WAGENINGEN, July 2017 ~ Speaking of the America’s Cup … Van Oossanen has worked on half a dozen AC designs. One remarkable feat: the winged keel design by Piet van Oossanen that gave Australia the AC cup in 1983 ending decades of US supremacy. Since then, Van Oossanen has worked on countless sailing and motor yachts. Like the first Mulder ThirtySix that hit the water June 28 with a Van Oossanen-patented Fast Displacement Hull Form.
The 36m yacht has a custom-built interior, an aluminum hull, a continuous window line and an edgy plumb bow. Its FDHF gives it a smooth ride and saves fuel. Still, its twin 847 kW engines deliver a top speed of 16.8 knots.
The FDHF is efficient over the entire speed range, not just in a restricted speed interval around the top speed. Van Oossanen Managing Director Perry van Oossanen says his FDHF saves “10 to 15% at maximum speed in terms of fuel consumption. Compared to a semi-displacement hull this can be 20 or 30%.”
With a gross tonnage of just under 300GT, the Mulder ThirtySix, says Sales and Marketing Chief Nick Mulder, appeals “to owners and the charter market due to the most economic running costs for a yacht of this size.”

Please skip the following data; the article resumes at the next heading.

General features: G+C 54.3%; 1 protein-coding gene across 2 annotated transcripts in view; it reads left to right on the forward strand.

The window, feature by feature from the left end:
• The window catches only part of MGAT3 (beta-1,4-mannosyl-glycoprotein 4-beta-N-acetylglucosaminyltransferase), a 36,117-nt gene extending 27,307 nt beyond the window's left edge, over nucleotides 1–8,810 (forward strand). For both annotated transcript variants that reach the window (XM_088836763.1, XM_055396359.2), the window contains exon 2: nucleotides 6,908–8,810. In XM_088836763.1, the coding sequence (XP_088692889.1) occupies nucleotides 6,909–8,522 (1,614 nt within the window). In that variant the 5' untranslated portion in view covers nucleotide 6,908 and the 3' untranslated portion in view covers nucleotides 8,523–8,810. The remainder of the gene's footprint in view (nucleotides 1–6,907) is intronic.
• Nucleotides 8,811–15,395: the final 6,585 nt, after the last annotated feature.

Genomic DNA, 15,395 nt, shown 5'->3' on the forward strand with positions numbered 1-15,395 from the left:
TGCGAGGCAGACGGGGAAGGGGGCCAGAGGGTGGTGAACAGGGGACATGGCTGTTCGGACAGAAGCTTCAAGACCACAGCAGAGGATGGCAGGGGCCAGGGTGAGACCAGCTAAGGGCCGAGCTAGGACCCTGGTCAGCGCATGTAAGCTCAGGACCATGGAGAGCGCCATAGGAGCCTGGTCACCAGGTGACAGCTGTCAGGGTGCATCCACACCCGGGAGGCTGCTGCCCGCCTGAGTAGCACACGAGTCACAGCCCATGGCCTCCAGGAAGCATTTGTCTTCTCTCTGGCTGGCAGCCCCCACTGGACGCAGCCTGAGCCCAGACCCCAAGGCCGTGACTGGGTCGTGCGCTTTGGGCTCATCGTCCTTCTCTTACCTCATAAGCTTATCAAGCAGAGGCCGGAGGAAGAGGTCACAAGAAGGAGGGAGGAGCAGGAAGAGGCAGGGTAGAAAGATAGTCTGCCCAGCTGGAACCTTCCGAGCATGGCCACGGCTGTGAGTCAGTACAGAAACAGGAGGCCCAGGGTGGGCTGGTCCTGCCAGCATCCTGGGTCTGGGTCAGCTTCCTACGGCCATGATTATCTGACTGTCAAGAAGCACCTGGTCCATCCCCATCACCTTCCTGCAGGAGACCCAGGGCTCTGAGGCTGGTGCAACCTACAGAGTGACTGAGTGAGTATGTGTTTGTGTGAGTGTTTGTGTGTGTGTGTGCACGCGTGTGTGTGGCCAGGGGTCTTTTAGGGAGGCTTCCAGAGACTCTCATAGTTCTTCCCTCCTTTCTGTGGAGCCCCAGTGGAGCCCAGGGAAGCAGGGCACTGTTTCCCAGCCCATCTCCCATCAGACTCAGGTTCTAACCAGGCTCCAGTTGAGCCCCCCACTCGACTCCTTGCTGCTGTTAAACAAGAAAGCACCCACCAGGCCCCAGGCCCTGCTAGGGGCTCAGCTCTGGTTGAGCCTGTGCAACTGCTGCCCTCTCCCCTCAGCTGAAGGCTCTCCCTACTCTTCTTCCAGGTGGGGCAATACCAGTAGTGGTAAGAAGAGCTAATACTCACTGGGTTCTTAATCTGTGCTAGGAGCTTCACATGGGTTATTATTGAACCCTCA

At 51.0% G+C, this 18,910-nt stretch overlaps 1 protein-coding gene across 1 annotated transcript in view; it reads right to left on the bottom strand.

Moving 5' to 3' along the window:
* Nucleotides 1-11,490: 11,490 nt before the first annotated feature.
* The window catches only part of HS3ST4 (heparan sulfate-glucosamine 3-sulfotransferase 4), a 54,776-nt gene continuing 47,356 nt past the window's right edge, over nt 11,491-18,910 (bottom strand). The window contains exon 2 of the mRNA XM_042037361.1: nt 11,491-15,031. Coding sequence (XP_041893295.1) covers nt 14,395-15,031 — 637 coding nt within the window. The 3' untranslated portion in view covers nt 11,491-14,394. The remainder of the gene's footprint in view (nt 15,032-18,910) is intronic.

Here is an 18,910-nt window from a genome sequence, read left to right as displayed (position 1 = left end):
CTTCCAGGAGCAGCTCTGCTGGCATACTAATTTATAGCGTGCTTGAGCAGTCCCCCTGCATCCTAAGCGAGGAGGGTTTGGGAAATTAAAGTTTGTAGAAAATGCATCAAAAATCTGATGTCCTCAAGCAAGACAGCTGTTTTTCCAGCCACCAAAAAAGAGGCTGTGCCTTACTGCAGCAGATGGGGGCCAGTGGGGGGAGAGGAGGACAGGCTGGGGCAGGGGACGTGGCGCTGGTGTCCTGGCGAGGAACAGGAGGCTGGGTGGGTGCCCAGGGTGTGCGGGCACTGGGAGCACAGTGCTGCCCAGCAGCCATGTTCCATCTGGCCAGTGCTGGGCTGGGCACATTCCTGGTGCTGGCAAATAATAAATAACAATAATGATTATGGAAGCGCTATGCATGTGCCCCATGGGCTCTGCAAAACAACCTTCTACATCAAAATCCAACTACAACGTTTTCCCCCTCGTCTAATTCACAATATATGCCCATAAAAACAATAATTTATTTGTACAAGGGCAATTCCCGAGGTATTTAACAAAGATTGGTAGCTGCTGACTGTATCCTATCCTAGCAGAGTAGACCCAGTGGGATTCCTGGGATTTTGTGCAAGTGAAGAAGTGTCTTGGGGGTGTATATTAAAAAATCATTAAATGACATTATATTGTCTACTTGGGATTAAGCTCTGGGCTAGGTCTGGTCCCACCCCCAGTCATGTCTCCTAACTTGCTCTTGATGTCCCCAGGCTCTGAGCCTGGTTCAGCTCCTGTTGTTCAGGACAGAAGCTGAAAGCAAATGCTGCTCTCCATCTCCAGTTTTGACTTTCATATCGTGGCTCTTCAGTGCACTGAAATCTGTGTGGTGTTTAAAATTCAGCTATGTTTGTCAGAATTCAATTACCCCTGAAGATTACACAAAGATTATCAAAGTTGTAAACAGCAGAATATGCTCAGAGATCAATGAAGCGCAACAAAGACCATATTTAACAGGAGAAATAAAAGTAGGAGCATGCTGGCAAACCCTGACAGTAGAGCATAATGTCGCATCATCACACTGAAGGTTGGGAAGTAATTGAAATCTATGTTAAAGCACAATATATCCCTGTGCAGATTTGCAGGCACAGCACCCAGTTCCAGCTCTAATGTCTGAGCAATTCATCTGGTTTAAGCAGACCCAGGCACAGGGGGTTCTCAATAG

Van Oossanen FDHFs appear on yachts starting at 14m up and on superyachts. Clients include Heesen Yachts, Jetten Shipyard (Jetten Beach45, upper photo), Mulder Shipyard (Mulder ThirtySix, lower photo), Storms Yachts and others.
In the last 4 years, Van Oossanen has equipped 20 yachts with a Fast Displacement Hull. “We have another 10 or so under construction,” says Van Oossanen. “Apart from fuel savings and speed efficiency, “another Fast Displacement Hull advantage is comfort.”
Van Oossanen is working on an XL version, for yachts unhindered by gross tonnage boundaries. “Low-resistance hull forms in general will become more and more important,” says Van Oossanen.